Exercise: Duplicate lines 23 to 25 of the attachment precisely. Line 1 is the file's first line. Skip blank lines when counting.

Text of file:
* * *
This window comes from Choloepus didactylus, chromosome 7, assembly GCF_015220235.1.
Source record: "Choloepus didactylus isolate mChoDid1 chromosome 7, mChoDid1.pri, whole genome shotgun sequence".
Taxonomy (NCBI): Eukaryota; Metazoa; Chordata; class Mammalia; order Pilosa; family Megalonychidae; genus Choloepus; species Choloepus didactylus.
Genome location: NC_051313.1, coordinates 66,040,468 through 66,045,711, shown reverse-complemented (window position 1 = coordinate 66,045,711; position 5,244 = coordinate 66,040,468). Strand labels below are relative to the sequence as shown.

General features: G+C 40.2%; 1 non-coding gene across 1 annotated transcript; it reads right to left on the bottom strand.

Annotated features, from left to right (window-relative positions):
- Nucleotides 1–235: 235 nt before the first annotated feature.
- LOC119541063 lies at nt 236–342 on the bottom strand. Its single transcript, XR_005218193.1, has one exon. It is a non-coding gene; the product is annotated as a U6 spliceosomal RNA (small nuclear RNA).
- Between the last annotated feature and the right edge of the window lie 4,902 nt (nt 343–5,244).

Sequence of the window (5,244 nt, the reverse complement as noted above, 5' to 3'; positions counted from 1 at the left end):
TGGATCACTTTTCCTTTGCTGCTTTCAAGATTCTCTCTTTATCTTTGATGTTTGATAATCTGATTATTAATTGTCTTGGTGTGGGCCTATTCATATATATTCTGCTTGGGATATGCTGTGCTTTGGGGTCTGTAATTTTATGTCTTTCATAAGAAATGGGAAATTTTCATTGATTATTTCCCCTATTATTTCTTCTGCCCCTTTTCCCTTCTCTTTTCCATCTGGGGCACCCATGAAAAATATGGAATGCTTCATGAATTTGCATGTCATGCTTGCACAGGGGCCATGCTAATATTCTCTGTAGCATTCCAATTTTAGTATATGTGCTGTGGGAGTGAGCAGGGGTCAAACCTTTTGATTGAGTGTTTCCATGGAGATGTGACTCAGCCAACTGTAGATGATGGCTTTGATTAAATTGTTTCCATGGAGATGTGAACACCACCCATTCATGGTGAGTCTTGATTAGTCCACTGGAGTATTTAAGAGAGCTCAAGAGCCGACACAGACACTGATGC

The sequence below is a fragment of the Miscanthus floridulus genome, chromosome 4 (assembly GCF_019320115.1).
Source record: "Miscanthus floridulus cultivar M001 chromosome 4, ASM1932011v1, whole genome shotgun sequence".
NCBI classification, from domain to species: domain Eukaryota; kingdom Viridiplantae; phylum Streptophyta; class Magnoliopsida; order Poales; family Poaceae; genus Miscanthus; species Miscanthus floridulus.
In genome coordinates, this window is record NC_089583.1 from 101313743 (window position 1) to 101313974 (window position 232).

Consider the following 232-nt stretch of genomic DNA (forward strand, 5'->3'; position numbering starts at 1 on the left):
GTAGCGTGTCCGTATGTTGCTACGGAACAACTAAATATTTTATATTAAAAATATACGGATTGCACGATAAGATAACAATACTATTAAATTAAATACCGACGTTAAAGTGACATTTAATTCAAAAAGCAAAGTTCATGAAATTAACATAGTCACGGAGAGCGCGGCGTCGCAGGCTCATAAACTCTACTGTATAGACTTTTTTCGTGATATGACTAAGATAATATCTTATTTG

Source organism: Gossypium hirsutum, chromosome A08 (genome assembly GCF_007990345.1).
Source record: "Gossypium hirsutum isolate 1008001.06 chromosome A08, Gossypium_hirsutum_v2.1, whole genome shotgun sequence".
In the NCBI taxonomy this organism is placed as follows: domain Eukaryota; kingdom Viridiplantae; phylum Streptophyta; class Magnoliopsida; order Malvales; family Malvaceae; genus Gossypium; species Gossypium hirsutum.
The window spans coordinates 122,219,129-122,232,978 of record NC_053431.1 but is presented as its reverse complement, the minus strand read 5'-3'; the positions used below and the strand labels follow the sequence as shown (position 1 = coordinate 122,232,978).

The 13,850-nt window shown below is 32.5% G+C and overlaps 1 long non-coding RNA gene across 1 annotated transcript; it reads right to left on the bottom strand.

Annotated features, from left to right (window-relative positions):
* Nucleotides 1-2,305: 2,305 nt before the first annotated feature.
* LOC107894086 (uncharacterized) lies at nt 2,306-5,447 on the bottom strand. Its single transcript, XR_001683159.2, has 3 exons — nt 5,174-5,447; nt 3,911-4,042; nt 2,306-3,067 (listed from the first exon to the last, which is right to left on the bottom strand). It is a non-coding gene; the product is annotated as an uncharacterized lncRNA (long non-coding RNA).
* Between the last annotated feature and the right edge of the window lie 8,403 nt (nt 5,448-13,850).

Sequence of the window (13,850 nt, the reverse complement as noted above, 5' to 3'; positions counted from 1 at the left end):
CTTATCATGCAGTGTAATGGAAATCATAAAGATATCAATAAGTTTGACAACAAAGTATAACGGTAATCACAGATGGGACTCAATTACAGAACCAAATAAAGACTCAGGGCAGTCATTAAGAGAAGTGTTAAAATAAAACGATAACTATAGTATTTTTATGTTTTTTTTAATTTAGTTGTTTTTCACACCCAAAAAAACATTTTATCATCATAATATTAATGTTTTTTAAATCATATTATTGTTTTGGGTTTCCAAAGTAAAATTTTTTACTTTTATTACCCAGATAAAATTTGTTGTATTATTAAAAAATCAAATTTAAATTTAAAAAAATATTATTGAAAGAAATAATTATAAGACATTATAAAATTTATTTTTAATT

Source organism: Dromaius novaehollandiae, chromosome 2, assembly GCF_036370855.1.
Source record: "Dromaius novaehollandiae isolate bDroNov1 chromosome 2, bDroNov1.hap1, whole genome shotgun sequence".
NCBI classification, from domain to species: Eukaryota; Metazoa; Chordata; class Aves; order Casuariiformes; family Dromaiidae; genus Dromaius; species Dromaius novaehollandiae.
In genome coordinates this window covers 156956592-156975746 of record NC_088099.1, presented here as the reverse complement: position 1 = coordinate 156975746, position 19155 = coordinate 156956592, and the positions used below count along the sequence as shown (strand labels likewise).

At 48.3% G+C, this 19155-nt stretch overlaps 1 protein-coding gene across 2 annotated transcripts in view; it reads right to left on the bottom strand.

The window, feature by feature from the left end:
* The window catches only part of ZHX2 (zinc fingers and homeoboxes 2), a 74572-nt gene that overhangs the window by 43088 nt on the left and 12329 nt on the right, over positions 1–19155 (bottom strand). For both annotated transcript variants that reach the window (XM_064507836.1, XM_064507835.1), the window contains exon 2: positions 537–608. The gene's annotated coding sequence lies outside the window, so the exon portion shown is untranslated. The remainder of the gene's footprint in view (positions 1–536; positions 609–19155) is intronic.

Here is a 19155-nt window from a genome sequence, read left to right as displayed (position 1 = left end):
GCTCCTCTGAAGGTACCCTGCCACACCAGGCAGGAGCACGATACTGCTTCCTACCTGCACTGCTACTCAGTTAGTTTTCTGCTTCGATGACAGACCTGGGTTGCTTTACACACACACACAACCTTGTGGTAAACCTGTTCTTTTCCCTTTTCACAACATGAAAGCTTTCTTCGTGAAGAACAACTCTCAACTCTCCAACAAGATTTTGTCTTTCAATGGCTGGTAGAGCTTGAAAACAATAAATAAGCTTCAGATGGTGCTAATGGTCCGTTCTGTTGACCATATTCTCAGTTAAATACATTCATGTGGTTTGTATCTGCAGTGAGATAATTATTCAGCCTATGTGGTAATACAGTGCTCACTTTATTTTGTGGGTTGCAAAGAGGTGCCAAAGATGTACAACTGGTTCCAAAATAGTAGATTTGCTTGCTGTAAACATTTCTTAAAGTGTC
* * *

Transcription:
Annotated features, from left to right (window-relative positions):
* Nucleotides 1-2,305: 2,305 nt before the first annotated feature.
* LOC107894086 (uncharacterized) lies at nt 2,306-5,447 on the bottom strand. Its single transcript, XR_001683159.2, has 3 exons — nt 5,174-5,447; nt 3,911-4,042; nt 2,306-3,067 (listed from the first exon to the last, which is right to left on the bottom strand). It is a non-coding gene; the product is annotated as an uncharacterized lncRNA (long non-coding RNA).